Land A Job

Build your Network


Check out LEE’s networking tip sheets: Networking Tips, Tricks, and Words of Caution and Networking Follow-Up.

Top tips:

  • Attend conferences or think tank presentations for policy areas that interest you, and attend advocacy/organizing trainings led by local or national organizations.
  • Practice appropriate business card etiquette by looking at the card when it’s given and taking notes on it about the conversation as needed.

Networking Tips, Tricks, and Words of Caution

Networking Follow-Up

Learn from Informational Interviews


  • Set up informational interviews with policy, advocacy, or organizing leaders to learn more about their position and potentially make a connection that leads to a policy or advocacy internship or job.
  • Approach each informational interview with a goal, such as getting a few new contacts or learning about a particular sector.
  • Tap into your various alumni and community networks to find people working in the sector to interview.
  • Research the individual and their organization prior to the interview. 
  • Recognize the generosity of the person you’re interviewing. Be flexible with scheduling and always send a thank you note.
  • Stay in touch with contacts from informational interviews. Let them know when/where you land a job. Send research publications or news articles that may relate to their work.

Find Opportunities


Opportunities in Policy and Advocacy

  • Identify and apply for an internship or fellowship. These programs are great ways to get your foot in the door, make connections and prove yourself.
  • To learn about job openings on Capitol Hill, check out:
  • Check out Young Education Professionals (YEP) to see if there’s a chapter in your region. YEP shares job postings and hosts a variety of networking events.
  • To find out about job openings at the Department of Education and other federal agencies, consult USA Jobs. Since the website is the portal for all federal jobs, it can be difficult to navigate towards positions of interest. Be sure that your resume fits the federal resume format, which is much longer and more detailed than a standard resume.
  • You may find state and local policy job openings by exploring the websites of school districts and state departments of education.  
  • To learn about other policy and advocacy job openings, check out LEE’s Job Board.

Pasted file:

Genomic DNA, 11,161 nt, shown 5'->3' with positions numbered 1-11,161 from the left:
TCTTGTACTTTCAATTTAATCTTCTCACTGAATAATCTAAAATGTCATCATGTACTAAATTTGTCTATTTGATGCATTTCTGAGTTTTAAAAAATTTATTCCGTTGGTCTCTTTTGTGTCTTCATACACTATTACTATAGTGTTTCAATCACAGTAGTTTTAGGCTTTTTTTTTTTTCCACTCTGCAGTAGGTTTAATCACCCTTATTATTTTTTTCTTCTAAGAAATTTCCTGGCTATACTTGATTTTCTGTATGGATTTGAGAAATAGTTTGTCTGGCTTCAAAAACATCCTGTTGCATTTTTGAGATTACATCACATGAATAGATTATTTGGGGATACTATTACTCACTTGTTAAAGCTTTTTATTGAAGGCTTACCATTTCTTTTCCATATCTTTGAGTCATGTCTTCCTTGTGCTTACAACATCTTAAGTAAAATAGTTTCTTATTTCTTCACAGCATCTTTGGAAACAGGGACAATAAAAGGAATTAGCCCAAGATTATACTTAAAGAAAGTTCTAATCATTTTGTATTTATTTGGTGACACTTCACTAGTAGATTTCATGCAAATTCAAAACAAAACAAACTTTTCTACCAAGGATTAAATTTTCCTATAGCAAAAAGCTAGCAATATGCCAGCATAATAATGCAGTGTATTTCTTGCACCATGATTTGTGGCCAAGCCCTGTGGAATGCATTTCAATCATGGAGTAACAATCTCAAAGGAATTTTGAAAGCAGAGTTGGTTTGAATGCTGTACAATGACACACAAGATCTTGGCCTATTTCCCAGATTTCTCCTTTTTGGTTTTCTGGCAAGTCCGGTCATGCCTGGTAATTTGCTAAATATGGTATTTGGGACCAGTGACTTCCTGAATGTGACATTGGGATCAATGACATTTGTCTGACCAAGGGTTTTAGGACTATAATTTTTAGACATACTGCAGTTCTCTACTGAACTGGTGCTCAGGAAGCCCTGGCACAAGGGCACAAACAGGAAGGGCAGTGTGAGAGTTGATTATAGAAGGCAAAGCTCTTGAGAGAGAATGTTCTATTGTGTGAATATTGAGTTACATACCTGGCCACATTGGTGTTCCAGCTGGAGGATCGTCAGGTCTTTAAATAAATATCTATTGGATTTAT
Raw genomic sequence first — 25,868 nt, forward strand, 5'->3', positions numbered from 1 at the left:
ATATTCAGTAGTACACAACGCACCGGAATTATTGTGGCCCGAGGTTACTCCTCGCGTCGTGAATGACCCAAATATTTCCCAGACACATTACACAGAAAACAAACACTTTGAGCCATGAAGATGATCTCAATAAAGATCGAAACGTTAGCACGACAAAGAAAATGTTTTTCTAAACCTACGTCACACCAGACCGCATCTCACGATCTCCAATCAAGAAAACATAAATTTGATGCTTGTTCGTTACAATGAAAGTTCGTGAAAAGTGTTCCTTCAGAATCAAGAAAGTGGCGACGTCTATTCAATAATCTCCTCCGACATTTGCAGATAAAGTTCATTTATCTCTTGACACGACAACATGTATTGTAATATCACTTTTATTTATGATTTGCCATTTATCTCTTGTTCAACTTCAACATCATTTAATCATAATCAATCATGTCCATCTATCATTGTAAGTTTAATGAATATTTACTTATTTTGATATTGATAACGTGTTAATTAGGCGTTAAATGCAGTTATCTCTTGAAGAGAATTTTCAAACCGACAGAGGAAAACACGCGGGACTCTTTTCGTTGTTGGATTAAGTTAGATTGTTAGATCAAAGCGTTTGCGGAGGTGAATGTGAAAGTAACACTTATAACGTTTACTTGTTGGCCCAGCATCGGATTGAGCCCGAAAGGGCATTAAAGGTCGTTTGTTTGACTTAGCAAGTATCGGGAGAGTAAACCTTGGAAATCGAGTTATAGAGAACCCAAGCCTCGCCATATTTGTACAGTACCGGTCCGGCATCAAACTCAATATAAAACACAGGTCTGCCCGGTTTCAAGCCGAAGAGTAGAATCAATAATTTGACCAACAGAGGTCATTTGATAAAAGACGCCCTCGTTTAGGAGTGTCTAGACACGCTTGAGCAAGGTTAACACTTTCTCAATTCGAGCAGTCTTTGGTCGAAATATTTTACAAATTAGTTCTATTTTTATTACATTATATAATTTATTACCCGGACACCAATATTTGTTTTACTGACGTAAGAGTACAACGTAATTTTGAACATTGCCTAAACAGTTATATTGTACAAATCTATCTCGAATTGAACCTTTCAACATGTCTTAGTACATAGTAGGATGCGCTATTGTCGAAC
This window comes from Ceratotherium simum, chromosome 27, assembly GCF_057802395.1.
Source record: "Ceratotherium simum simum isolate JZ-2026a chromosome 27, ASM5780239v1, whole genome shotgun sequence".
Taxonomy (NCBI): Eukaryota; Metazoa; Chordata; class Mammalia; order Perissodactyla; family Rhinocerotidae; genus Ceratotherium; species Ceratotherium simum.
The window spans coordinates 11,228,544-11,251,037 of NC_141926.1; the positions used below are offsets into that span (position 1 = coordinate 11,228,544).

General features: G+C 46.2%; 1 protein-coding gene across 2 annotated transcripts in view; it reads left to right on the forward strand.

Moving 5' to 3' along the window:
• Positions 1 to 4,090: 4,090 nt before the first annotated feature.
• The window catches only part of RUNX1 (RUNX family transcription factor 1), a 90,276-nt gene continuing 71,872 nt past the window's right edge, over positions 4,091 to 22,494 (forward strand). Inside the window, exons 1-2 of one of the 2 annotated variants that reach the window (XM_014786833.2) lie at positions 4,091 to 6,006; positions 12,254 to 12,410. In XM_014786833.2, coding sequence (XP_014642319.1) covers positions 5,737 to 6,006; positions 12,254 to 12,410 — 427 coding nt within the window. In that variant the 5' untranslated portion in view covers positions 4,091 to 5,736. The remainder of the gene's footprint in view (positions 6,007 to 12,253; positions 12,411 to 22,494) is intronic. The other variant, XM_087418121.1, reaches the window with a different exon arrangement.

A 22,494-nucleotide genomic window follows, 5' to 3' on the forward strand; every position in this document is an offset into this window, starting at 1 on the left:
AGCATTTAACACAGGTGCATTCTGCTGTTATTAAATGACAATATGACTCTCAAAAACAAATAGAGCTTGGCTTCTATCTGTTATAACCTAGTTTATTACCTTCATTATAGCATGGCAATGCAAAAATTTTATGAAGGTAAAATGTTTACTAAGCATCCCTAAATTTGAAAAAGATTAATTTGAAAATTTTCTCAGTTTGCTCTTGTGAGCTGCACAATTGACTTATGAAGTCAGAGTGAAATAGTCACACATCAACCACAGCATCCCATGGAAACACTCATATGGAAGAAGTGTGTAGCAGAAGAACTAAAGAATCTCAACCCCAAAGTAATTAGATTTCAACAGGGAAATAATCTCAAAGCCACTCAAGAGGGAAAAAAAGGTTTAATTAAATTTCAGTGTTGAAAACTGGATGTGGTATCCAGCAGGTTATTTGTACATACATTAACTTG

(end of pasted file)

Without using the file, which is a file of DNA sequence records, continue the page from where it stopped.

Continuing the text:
Opportunities in Organizing

  • Find an organization in your community and volunteer with them – including LEE members who are organizing with their community in more than 17 regions around the country.
  • Participate in a training run by a major network (IAF, PICO, Gamaliel, DART) or by a group that conducts reputable trainings (NOI, Midwest Academy).
  • To learn about organizing job openings, check out LEE’s Job Board.

Develop Effective Resumes and Cover Letters



Check out LEE’s Policy & Advocacy Resume Checklist, this sample policy/advocacy resume, and Teach For America’s Résumé Toolkit, above. Top tips:

  • Keep a resume to no more than two pages; one page is preferred.
  • Use key words similar to those in the posting to show alignment between your experience and the role’s requirements.
  • If transitioning into policy, advocacy, or organizing, consider creating a “[Policy/Advocacy/Organizing] Experience” section, highlighting previous campaign work, relevant internships and fellowships, and relevant undergraduate and graduate activities. 

LEE’s Policy & Advocacy Resume Checklist

Sample Policy & Advocacy Resume

Cover Letters


Check out LEE’s Policy & Advocacy Cover Letter Checklist and this sample policy/advocacy cover letter. Top tips:

  • Tailor your letter to the opportunity. Look through the organization’s website and draw connections between your experiences and skills and the organization’s mission and work.
  • If applying for a political or partisan position (campaign, advocacy, some think tanks), be sure to ensure that your letter aligns with the political focus of the organization. 
  • If you’re shifting careers into policy, advocacy, or organizing, highlight transferable skills. For example, if you are applying for a Legislative Correspondent role on Capitol Hill, experience managing student data can translate to tracking and analyzing constituent letters. Or, if you are applying for an organizing position, experience building strong relationships and trust with your students’ families can translate into building strong relationships and trust in the communities with whom you’d be organzing.

LEE’s Policy & Advocacy Cover Letter Checklist

Sample Policy & Advocacy Cover Letter

Conduct a Successful Job Interviews


  • Prepare an outline of how you will answer common interview questions. If you know who will be interviewing you, research their previous experience. Anticipate likely questions given their background and areas of expertise. 
  • Bring a copy of your resume to interviews. 
  • Show that you have researched the organization well and demonstrate that your experience matches the job description. 
  • Be prepared to ask questions to learn about the work. 
  • Share successes you have had in previous work and be comfortable discussing failure and what you learned. 
  • Send a thank you note via email within one day of the interview
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